The car has not been improved as much as needed in its core underlying weaknesses. Mid-corner rotation is still difficult, which compromises corner entry and exit - at slow speed in particular.

Team principal Andrea Stella admits McLaren is behind where it wants to be in this area and says further aerodynamic and mechanical improvements are needed to make tangible progress.

That said, McLaren’s Bahrain qualifying performance compared to last year’s was transformative. It was the biggest year-on-year improver, at around 1.8 seconds, comparing its fastest Q2 time in 2023 to the lap Lando Norris did to qualify seventh this year.

Norris’s qualifying performance was also scruffy. He was actually quicker than Verstappen across sectors two and three, and still only qualified four tenths off pole - roughly where McLaren was in qualifying for the 2023 season finale in Abu Dhabi.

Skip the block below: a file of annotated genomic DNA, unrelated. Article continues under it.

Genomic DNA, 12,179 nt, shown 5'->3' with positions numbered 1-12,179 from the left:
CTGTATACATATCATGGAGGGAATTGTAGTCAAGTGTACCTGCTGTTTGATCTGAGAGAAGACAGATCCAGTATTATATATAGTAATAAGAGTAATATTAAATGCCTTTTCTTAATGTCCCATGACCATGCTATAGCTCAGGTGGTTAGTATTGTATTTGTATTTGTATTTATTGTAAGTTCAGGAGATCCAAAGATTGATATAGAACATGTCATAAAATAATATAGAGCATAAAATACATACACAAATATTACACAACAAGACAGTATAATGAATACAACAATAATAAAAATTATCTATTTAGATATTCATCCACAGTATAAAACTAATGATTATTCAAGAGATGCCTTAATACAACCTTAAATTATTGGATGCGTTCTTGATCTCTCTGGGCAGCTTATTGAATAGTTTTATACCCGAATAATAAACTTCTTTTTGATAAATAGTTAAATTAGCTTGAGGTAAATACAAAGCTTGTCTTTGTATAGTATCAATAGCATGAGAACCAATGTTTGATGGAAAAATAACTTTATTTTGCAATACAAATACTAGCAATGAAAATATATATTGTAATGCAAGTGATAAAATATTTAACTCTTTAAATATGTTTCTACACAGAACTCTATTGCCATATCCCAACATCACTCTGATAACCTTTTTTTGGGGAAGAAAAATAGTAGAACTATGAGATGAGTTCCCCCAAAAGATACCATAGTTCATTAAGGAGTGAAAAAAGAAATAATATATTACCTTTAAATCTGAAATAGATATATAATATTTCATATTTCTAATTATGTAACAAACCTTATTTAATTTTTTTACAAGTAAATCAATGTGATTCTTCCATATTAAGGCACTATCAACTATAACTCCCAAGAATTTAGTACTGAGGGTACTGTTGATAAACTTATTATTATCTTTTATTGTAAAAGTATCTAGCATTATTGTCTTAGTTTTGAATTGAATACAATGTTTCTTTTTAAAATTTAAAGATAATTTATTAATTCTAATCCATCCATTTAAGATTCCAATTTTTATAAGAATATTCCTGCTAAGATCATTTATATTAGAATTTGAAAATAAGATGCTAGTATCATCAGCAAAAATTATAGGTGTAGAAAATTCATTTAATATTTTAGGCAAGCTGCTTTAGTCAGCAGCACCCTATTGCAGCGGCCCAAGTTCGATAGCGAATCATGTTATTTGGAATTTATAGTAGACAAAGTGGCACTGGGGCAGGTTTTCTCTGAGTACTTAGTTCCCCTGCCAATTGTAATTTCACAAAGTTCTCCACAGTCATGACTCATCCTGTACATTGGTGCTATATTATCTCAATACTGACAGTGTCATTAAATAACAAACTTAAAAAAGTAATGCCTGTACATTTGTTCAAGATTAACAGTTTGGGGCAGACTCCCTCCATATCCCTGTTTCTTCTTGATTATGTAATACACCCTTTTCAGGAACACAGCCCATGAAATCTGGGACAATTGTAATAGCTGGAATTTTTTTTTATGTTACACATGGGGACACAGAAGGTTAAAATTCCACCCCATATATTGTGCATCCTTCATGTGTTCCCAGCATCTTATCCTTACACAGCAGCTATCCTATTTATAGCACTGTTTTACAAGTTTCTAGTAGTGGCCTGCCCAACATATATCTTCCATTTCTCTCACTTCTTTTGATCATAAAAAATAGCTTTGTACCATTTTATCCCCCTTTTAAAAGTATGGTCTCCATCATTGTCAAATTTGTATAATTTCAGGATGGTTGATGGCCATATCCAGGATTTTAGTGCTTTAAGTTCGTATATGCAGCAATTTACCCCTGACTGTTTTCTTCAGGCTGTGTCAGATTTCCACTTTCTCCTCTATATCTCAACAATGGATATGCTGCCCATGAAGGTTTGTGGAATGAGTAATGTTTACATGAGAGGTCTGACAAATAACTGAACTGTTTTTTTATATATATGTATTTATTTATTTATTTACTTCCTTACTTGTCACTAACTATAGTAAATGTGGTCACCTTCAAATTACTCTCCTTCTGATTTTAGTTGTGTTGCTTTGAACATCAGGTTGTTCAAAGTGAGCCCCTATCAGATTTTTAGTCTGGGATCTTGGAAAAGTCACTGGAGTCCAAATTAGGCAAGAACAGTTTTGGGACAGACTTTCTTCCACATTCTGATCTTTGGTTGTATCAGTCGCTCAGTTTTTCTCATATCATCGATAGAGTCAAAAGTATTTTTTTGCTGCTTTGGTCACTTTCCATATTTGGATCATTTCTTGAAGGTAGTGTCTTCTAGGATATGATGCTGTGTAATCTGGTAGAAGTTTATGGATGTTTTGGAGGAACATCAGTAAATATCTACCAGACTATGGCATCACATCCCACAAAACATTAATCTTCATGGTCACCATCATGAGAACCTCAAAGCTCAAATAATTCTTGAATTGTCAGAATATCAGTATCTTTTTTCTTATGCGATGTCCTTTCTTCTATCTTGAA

So, the glass-half-full view is that McLaren was much closer to the outright pace, on one of its weakest circuits. Just imagine, then, what might be possible once the car stretches its legs on the sort of higher-speed upcoming tracks that play to its inherent strengths: Jeddah, Melbourne, and Suzuka in particular.

But what we really need to see is a car that’s easier to drive on the limit and that has properly attacked those long-standing low-speed handling weaknesses. Until those upgrades come it seems we won’t know yet if McLaren’s winter talk was cheap or not. - Ben Anderson

Aston Martin: Is there only long-term potential?

Last year's second-best team in the season opener (albeit assisted by Leclerc's retirement from third) showed no hint of a repeat in 2024, even if Fernando Alonso's sixth-fastest time in qualifying briefly raised expectations.